The wolf in fairy tales is always the baddie. The terrible carnivore who gobbles up the baby pigs, Little Red Riding Hood, the billy goats. The wolf stops at nothing to catch his prey and they make sure their presence is felt by howling, huffing, puffing and strutting around.
But Lupu Lupettu is not your average storybook wolf. To start off with, he cannot stomach raw meat, let alone swallow little girls or animals alive. Yeuk. Secondly, he hates howling. When the wolf pack gathers for a pow-wow he sticks his fingers in his ear: he cannot abide the communal clamour. Thirdly, he is a bit of a scaredy cat. He is absolutely terrified of the dark, of monsters lurking in the shadows, of those little spooky noises that you can only hear at night.
Indeed Lupu Lupettu, despite his long snout, his cocked ears, and his pointy teeth, could almost not be a wolf. Which is what makes him a loveable character with children all over the world. Lupu’s trials and tribulations are the same as most children: he hates walking, he only loves to eat pasta, he thinks museums are boring, he wants to win all the time.
Lupu is the creation of young French author Orianne Lallemand – and the character was tried and tested on her five children before it went on to become a publishing phenomenon. Together with illustrator Eléonore Thuillier, stories of Le Loup with his trademark amusing eyes and bush tail sprang to life.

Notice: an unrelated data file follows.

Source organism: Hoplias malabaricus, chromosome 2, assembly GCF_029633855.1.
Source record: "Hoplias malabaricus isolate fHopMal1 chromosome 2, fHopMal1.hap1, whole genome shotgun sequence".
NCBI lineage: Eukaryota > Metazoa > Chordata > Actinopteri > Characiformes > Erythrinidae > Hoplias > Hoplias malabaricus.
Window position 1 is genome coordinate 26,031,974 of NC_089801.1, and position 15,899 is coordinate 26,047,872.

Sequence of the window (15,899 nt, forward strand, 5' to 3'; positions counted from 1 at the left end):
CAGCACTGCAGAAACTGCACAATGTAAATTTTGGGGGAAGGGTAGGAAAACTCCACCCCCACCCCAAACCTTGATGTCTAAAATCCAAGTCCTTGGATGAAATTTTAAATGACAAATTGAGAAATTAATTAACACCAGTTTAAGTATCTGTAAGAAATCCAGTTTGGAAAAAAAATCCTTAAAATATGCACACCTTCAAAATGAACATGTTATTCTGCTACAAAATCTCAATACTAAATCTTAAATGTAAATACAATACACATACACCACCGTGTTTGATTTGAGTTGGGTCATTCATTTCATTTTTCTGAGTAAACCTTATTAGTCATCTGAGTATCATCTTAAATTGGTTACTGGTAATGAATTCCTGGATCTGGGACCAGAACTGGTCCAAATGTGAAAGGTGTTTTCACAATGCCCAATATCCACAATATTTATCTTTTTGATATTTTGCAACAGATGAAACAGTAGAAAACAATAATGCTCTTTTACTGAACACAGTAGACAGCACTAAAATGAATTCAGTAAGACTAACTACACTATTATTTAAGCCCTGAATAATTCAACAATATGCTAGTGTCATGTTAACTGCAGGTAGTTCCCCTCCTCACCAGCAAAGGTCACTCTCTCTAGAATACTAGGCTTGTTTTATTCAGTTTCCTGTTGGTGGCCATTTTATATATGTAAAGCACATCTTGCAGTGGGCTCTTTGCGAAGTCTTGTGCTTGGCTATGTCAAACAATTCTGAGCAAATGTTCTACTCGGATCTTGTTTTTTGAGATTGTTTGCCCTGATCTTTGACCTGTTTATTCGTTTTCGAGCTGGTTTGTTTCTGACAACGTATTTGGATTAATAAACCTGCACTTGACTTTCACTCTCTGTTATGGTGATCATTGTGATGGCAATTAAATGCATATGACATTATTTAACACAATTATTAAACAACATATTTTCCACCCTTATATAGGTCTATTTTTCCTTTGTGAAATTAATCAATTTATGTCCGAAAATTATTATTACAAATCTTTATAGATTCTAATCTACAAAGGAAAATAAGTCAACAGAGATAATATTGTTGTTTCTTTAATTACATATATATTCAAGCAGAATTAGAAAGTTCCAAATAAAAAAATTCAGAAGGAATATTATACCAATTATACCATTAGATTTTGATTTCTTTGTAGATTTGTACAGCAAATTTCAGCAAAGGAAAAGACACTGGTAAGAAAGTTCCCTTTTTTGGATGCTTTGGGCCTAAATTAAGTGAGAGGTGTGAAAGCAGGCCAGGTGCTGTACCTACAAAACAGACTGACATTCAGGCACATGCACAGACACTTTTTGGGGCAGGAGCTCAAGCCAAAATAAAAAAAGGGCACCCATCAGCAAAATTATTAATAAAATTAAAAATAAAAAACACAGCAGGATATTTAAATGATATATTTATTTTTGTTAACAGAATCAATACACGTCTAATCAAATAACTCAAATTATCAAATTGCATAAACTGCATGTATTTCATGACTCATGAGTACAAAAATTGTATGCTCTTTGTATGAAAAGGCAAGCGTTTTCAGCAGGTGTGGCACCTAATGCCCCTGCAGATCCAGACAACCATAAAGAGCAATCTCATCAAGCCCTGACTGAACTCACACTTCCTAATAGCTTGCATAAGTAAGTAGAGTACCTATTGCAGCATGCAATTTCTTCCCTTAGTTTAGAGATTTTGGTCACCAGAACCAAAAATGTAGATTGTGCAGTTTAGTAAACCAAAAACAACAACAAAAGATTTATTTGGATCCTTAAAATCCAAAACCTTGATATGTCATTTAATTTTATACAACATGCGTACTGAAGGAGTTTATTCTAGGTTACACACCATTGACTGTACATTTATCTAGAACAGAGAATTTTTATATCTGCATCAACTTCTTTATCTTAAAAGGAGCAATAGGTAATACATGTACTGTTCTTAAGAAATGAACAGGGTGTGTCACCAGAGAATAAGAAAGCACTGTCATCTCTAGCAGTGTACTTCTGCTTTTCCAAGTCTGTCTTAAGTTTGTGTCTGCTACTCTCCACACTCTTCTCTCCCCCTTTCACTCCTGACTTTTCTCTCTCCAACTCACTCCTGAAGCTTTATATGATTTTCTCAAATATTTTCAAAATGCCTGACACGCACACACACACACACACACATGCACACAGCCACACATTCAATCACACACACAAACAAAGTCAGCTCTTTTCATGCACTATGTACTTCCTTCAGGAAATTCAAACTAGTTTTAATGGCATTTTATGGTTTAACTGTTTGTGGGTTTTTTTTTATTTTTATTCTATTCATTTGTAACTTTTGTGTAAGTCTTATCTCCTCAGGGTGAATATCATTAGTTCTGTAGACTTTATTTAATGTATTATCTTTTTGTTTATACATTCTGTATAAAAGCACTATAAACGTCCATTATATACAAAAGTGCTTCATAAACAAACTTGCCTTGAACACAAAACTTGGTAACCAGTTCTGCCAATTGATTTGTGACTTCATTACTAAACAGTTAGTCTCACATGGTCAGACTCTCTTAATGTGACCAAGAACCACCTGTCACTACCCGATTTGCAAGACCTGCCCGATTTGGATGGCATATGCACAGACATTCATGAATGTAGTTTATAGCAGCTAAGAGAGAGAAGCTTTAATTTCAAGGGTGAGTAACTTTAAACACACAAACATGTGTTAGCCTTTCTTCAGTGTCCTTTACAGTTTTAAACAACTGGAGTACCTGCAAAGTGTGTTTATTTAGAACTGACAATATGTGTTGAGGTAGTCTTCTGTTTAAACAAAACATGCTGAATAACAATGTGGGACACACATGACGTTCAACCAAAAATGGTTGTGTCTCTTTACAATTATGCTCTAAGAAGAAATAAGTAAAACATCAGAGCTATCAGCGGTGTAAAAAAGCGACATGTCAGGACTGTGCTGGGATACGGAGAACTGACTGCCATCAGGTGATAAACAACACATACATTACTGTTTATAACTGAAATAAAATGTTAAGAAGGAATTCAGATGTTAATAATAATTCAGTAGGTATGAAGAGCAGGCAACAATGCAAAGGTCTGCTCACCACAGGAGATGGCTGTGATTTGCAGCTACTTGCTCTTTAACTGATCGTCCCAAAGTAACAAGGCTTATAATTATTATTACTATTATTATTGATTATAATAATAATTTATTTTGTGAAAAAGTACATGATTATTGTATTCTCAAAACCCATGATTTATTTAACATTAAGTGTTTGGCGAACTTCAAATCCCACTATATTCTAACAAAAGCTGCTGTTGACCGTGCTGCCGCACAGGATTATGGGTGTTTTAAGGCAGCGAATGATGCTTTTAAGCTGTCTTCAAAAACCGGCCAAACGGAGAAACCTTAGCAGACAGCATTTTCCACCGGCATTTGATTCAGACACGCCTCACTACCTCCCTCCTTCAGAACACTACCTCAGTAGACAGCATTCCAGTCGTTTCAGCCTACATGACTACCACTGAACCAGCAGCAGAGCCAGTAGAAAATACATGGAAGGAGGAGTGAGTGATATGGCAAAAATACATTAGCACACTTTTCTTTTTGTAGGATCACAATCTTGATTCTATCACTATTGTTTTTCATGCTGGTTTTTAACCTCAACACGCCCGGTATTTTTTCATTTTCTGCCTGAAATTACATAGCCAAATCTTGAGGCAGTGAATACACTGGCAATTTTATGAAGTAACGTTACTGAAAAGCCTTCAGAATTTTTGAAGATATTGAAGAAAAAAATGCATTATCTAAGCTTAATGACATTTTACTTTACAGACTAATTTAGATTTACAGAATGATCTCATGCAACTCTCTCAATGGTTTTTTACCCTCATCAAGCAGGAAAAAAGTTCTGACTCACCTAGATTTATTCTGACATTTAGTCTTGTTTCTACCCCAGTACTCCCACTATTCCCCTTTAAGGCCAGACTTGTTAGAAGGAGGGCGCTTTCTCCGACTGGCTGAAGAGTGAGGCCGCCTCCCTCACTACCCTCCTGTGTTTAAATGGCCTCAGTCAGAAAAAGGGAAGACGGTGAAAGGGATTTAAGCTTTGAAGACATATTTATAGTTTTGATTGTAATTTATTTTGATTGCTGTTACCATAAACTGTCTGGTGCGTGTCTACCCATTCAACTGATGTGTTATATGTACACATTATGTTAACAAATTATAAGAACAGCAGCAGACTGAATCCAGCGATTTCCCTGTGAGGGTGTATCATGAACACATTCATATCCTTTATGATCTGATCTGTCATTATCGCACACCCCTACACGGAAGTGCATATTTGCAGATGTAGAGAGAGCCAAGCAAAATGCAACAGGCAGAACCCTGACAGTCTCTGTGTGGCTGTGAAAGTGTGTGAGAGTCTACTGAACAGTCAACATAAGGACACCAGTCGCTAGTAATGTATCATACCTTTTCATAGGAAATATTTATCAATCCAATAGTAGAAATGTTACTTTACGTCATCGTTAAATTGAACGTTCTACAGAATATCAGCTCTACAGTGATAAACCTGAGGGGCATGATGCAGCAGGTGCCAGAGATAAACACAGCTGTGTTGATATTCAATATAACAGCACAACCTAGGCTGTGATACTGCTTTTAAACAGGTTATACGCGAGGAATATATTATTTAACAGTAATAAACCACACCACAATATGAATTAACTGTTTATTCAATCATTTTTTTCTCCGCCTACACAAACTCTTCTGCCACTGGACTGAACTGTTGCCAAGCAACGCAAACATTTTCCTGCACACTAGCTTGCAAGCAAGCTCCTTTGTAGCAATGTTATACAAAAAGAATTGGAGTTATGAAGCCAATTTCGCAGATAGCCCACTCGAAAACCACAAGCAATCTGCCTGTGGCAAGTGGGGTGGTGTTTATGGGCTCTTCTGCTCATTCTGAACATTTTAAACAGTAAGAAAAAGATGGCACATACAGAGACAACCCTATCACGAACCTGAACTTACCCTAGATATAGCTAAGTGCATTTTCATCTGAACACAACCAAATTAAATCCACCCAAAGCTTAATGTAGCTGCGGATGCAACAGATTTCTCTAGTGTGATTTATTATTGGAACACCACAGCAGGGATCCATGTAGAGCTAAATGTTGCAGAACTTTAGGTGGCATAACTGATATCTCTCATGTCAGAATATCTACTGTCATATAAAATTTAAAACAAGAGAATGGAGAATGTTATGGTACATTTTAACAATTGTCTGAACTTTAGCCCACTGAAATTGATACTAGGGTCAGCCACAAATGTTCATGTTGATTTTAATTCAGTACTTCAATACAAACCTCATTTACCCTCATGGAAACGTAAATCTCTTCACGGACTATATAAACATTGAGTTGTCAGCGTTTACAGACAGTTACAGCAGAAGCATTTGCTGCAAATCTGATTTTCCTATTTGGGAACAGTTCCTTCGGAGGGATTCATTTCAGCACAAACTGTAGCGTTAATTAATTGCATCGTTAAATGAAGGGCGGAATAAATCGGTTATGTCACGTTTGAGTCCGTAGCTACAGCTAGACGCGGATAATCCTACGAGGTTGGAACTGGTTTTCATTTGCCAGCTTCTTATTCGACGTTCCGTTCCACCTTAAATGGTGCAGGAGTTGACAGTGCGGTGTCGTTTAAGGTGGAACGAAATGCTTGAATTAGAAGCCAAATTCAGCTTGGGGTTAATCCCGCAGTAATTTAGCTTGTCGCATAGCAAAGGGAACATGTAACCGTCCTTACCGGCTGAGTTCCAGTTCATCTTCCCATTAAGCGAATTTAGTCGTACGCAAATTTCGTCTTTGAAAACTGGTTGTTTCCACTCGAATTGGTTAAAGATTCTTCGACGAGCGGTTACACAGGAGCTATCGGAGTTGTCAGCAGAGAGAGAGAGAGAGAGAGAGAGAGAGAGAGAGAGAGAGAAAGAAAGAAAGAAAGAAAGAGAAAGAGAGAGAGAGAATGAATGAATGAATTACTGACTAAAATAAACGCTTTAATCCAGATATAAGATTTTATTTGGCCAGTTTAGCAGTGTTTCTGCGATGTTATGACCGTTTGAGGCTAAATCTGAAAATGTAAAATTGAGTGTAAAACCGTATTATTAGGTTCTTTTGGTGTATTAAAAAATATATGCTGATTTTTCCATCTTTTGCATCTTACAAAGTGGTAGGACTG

Children in France fell in love with him immediately, and the parents equally loved him for the side-splitting wit of the plots and the gentle moral nudge at the end. In no time, the Le Loup series was translated and published in Bulgaria, Brazil, China, Croatia, Germany, Greece, Hungary, Italy, Latvia, Lithuania, Netherlands, Poland, Portugal, Spain, South Africa, South America, Taïwan, Thailand, Turkey and the US.
The Lupu character has captured the imagination of Maltese children
Merlin Publishers, always on the lookout for books which capture the imagination of children, brought him to Malta in 2014 and engaged award-winning Maltese author Clare Azzopardi as translator. “I enjoy translating the series because Lupu is too cute. When you’re translating, you read the text in depth, and I always feel I learn so much from the experience,” said Azzopardi.
As happened elsewhere around the world, Maltese children promptly endeared themselves to the hapless, funny wolf and they adopted him as their own. In a short period of time, Lupu Lupettu has become possibly children’s favourite Maltese book character, as each new Lupu title hits the bestseller charts.
Each year, Merlin Publishers bring in new titles adding to the collection of the series in Maltese.
For this Christmas, Merlin Publishers have launched the actual Lupu Lupettu soft toy, which is available in a box set with two new books in the series.
“The Lupu character has so captured the imagination of Maltese children. Seeing him come to life in a soft toy gives the stories an extra dimension and makes for infinite playing situations/options,” said Merlin Publishers director Chris Gruppetta.
The Lupu Lupettu series has no fixed age. It can be read to children of young age by parents. Children aged six and over will be able to read the book by themselves.
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